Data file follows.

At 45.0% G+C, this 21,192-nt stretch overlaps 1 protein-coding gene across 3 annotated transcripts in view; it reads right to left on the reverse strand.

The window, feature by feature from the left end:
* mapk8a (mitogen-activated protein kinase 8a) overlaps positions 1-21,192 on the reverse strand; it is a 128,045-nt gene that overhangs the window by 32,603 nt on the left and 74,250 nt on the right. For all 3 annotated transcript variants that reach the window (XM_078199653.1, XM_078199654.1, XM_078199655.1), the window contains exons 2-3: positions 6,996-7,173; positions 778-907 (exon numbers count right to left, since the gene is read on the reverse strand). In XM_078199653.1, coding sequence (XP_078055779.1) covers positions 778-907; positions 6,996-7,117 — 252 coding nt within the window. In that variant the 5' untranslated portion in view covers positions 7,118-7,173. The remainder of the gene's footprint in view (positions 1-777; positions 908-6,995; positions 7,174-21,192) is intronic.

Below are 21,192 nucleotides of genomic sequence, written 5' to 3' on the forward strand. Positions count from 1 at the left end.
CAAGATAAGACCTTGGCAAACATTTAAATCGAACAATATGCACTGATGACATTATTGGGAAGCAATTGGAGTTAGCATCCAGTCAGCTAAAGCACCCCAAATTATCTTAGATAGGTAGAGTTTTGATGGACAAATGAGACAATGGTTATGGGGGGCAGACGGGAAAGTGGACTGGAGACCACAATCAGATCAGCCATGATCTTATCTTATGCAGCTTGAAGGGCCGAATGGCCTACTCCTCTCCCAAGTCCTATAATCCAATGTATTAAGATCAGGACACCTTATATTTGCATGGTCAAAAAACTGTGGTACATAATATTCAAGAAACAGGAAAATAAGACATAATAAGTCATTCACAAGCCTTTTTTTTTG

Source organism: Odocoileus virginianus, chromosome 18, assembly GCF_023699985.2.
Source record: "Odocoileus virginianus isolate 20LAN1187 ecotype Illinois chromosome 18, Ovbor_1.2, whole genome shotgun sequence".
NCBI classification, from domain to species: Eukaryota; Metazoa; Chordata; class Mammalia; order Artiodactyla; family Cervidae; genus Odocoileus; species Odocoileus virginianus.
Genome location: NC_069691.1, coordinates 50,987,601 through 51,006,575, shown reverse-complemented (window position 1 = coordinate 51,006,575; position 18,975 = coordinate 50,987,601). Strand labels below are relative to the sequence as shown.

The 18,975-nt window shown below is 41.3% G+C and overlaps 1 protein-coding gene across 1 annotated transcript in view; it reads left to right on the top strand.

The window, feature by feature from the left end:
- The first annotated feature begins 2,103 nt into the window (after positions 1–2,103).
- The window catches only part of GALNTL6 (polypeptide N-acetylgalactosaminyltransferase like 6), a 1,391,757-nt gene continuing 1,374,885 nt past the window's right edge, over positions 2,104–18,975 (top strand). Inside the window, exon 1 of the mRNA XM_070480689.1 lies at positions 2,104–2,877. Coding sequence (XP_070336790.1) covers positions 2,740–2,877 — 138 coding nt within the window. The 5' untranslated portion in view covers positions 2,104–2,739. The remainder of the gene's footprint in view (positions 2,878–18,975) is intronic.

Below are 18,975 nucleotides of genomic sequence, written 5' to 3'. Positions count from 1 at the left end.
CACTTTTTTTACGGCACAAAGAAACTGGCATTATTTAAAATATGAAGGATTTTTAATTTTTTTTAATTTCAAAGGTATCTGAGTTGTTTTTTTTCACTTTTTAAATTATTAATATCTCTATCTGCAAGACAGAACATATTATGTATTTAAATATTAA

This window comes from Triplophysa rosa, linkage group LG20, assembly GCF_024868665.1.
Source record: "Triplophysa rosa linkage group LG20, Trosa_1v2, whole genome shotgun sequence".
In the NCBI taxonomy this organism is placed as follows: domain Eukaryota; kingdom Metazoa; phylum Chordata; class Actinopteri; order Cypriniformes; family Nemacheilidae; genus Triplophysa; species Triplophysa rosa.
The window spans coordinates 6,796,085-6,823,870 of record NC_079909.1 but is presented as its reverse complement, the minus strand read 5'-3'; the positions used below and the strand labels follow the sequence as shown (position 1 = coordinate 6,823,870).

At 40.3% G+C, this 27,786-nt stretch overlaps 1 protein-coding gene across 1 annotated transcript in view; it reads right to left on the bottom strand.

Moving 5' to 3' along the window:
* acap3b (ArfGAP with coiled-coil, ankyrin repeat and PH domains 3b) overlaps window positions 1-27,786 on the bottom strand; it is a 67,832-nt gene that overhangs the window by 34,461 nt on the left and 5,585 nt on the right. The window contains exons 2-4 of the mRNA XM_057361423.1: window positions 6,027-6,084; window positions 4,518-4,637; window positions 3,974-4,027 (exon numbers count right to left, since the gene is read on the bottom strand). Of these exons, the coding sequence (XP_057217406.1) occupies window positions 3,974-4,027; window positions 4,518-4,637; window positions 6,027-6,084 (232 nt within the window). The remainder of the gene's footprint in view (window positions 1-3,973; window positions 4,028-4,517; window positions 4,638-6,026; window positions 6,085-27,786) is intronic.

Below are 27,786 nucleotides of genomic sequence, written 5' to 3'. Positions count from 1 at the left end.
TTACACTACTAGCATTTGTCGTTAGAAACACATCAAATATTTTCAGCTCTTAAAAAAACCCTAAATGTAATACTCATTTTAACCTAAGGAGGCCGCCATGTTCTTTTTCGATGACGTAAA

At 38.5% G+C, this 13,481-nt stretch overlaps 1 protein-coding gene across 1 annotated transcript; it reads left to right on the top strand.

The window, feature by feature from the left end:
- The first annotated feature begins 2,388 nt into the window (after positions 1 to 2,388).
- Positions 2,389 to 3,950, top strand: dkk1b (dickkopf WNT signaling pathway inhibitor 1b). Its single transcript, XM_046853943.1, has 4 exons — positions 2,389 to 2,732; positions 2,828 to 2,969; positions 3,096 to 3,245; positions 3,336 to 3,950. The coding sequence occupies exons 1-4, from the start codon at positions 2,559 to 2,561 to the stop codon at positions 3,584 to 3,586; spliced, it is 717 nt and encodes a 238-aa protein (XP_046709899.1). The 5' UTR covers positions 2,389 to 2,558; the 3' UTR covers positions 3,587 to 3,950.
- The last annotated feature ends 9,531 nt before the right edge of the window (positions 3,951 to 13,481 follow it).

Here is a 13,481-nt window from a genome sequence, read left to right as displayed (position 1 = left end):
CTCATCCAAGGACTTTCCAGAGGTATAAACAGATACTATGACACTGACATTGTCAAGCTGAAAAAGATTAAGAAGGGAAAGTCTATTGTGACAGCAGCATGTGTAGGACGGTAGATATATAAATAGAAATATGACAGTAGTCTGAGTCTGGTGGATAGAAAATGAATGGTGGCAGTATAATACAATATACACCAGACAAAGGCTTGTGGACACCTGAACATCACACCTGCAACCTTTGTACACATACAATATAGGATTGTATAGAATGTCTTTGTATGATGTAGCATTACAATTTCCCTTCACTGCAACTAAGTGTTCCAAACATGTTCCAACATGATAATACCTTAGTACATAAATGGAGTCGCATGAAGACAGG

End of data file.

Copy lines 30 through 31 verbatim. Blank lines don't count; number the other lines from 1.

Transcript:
Here is a 13,481-nt window from a genome sequence, read left to right as displayed (position 1 = left end):
CTCATCCAAGGACTTTCCAGAGGTATAAACAGATACTATGACACTGACATTGTCAAGCTGAAAAAGATTAAGAAGGGAAAGTCTATTGTGACAGCAGCATGTGTAGGACGGTAGATATATAAATAGAAATATGACAGTAGTCTGAGTCTGGTGGATAGAAAATGAATGGTGGCAGTATAATACAATATACACCAGACAAAGGCTTGTGGACACCTGAACATCACACCTGCAACCTTTGTACACATACAATATAGGATTGTATAGAATGTCTTTGTATGATGTAGCATTACAATTTCCCTTCACTGCAACTAAGTGTTCCAAACATGTTCCAACATGATAATACCTTAGTACATAAATGGAGTCGCATGAAGACAGG